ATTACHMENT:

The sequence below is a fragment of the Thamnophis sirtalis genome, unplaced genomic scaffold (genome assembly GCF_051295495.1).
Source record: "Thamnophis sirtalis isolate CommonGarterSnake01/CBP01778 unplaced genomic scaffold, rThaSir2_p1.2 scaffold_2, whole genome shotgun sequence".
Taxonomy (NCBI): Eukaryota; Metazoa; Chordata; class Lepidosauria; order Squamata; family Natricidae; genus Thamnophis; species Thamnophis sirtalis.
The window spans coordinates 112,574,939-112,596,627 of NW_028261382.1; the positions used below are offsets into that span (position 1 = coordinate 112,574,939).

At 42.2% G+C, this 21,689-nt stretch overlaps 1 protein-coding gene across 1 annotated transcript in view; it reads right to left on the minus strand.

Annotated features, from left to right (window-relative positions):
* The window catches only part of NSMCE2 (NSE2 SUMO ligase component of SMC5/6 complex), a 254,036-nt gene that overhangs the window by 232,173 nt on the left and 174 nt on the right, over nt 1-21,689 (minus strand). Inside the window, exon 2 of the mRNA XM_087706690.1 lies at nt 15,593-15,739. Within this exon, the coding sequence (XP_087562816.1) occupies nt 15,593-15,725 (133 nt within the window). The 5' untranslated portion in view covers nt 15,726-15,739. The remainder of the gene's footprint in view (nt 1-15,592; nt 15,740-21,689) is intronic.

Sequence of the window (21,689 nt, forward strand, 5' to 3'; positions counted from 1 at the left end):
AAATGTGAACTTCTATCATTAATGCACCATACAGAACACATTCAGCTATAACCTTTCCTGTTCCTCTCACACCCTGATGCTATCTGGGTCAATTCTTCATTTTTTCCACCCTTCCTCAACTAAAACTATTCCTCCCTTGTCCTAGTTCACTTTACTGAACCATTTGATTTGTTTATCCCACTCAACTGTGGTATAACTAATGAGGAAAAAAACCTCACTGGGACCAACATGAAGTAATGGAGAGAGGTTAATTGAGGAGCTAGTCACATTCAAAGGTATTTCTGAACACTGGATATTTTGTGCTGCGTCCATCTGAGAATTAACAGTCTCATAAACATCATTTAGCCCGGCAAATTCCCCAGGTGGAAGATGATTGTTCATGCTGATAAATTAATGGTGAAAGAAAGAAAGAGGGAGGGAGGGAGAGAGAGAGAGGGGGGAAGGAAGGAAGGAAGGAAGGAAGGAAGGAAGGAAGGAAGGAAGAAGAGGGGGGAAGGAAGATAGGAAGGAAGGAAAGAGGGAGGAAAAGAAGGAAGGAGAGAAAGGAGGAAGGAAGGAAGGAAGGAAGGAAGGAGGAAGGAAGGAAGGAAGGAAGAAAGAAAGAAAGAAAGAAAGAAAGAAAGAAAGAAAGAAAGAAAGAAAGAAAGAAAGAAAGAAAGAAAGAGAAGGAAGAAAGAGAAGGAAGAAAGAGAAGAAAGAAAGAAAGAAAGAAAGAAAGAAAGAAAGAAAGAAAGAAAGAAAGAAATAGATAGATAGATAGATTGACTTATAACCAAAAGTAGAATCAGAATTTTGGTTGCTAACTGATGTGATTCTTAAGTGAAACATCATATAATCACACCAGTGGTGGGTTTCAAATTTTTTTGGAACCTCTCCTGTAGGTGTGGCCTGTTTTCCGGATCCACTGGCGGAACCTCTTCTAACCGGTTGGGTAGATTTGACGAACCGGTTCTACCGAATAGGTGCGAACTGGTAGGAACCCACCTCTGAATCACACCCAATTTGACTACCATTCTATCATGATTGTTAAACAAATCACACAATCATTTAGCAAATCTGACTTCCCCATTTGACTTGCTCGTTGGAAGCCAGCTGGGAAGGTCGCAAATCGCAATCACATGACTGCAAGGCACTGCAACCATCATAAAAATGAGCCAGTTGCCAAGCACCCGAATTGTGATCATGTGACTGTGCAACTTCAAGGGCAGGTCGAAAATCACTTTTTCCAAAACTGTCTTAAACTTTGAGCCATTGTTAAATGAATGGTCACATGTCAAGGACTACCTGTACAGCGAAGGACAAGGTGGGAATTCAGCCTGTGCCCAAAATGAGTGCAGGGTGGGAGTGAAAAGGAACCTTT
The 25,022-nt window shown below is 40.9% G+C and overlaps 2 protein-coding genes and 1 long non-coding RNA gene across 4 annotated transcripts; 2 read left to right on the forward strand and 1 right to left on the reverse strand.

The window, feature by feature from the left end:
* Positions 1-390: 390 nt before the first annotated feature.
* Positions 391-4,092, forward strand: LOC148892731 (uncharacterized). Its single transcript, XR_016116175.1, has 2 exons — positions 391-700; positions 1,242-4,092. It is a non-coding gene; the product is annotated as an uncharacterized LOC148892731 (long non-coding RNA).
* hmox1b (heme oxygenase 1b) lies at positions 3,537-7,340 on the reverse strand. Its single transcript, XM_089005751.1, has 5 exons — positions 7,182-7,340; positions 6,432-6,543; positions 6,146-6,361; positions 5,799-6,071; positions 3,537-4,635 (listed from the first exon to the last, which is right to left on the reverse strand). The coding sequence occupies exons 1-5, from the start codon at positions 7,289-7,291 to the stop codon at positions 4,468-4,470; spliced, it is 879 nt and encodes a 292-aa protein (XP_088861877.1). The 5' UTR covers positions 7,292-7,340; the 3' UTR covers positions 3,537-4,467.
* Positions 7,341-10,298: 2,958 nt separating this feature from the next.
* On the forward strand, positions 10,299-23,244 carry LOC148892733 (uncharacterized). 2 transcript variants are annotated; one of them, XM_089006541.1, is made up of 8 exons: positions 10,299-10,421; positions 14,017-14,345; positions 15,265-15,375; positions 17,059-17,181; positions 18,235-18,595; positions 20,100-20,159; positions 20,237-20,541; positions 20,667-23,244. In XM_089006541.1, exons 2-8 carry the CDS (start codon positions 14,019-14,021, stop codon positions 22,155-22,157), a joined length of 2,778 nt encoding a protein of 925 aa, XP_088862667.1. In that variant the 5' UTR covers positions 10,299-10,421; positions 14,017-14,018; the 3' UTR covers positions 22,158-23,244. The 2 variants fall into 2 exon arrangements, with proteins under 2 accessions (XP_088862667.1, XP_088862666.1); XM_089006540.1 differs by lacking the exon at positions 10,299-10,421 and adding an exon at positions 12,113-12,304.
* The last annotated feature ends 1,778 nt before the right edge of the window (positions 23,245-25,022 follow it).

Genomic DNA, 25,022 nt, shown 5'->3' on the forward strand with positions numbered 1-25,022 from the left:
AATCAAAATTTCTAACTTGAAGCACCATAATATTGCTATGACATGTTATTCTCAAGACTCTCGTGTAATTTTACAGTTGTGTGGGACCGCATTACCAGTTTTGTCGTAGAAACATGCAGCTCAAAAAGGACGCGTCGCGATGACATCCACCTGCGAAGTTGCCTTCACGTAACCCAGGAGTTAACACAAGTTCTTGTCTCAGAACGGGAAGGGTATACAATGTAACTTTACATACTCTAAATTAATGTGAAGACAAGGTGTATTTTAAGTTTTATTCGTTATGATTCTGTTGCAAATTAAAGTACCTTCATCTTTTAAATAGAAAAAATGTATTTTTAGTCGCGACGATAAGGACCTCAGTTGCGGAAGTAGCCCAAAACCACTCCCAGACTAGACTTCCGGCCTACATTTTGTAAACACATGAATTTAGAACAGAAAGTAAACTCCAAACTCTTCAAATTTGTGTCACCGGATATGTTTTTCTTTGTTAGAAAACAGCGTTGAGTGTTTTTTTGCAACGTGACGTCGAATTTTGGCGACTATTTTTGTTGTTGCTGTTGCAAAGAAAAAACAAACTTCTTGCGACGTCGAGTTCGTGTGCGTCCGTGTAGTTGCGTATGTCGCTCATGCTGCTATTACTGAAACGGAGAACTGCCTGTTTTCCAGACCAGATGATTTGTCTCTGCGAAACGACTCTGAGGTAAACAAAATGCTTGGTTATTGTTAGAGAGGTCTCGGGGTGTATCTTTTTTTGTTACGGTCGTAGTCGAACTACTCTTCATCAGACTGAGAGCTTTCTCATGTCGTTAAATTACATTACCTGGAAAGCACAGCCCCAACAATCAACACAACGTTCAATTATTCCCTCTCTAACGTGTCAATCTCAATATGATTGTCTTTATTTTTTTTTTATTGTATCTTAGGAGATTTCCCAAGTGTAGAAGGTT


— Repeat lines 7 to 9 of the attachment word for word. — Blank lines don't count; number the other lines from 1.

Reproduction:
* The window catches only part of NSMCE2 (NSE2 SUMO ligase component of SMC5/6 complex), a 254,036-nt gene that overhangs the window by 232,173 nt on the left and 174 nt on the right, over nt 1-21,689 (minus strand). Inside the window, exon 2 of the mRNA XM_087706690.1 lies at nt 15,593-15,739. Within this exon, the coding sequence (XP_087562816.1) occupies nt 15,593-15,725 (133 nt within the window). The 5' untranslated portion in view covers nt 15,726-15,739. The remainder of the gene's footprint in view (nt 1-15,592; nt 15,740-21,689) is intronic.

Sequence of the window (21,689 nt, forward strand, 5' to 3'; positions counted from 1 at the left end):
AAATGTGAACTTCTATCATTAATGCACCATACAGAACACATTCAGCTATAACCTTTCCTGTTCCTCTCACACCCTGATGCTATCTGGGTCAATTCTTCATTTTTTCCACCCTTCCTCAACTAAAACTATTCCTCCCTTGTCCTAGTTCACTTTACTGAACCATTTGATTTGTTTATCCCACTCAACTGTGGTATAACTAATGAGGAAAAAAACCTCACTGGGACCAACATGAAGTAATGGAGAGAGGTTAATTGAGGAGCTAGTCACATTCAAAGGTATTTCTGAACACTGGATATTTTGTGCTGCGTCCATCTGAGAATTAACAGTCTCATAAACATCATTTAGCCCGGCAAATTCCCCAGGTGGAAGATGATTGTTCATGCTGATAAATTAATGGTGAAAGAAAGAAAGAGGGAGGGAGGGAGAGAGAGAGAGGGGGGAAGGAAGGAAGGAAGGAAGGAAGGAAGGAAGGAAGGAAGGAAGAAGAGGGGGGAAGGAAGATAGGAAGGAAGGAAAGAGGGAGGAAAAGAAGGAAGGAGAGAAAGGAGGAAGGAAGGAAGGAAGGAAGGAAGGAGGAAGGAAGGAAGGAAGGAAGAAAGAAAGAAAGAAAGAAAGAAAGAAAGAAAGAAAGAAAGAAAGAAAGAAAGAAAGAAAGAAAGAAAGAGAAGGAAGAAAGAGAAGGAAGAAAGAGAAGAAAGAAAGAAAGAAAGAAAGAAAGAAAGAAAGAAAGAAAGAAAGAAAGAAATAGATAGATAGATAGATTGACTTATAACCAAAAGTAGAATCAGAATTTTGGTTGCTAACTGATGTGATTCTTAAGTGAAACATCATATAATCACACCAGTGGTGGGTTTCAAATTTTTTTGGAACCTCTCCTGTAGGTGTGGCCTGTTTTCCGGATCCACTGGCGGAACCTCTTCTAACCGGTTGGGTAGATTTGACGAACCGGTTCTACCGAATAGGTGCGAACTGGTAGGAACCCACCTCTGAATCACACCCAATTTGACTACCATTCTATCATGATTGTTAAACAAATCACACAATCATTTAGCAAATCTGACTTCCCCATTTGACTTGCTCGTTGGAAGCCAGCTGGGAAGGTCGCAAATCGCAATCACATGACTGCAAGGCACTGCAACCATCATAAAAATGAGCCAGTTGCCAAGCACCCGAATTGTGATCATGTGACTGTGCAACTTCAAGGGCAGGTCGAAAATCACTTTTTCCAAAACTGTCTTAAACTTTGAGCCATTGTTAAATGAATGGTCACATGTCAAGGACTACCTGTACAGCGAAGGACAAGGTGGGAATTCAGCCTGTGCCCAAAATGAGTGCAGGGTGGGAGTGAAAAGGAACCTTT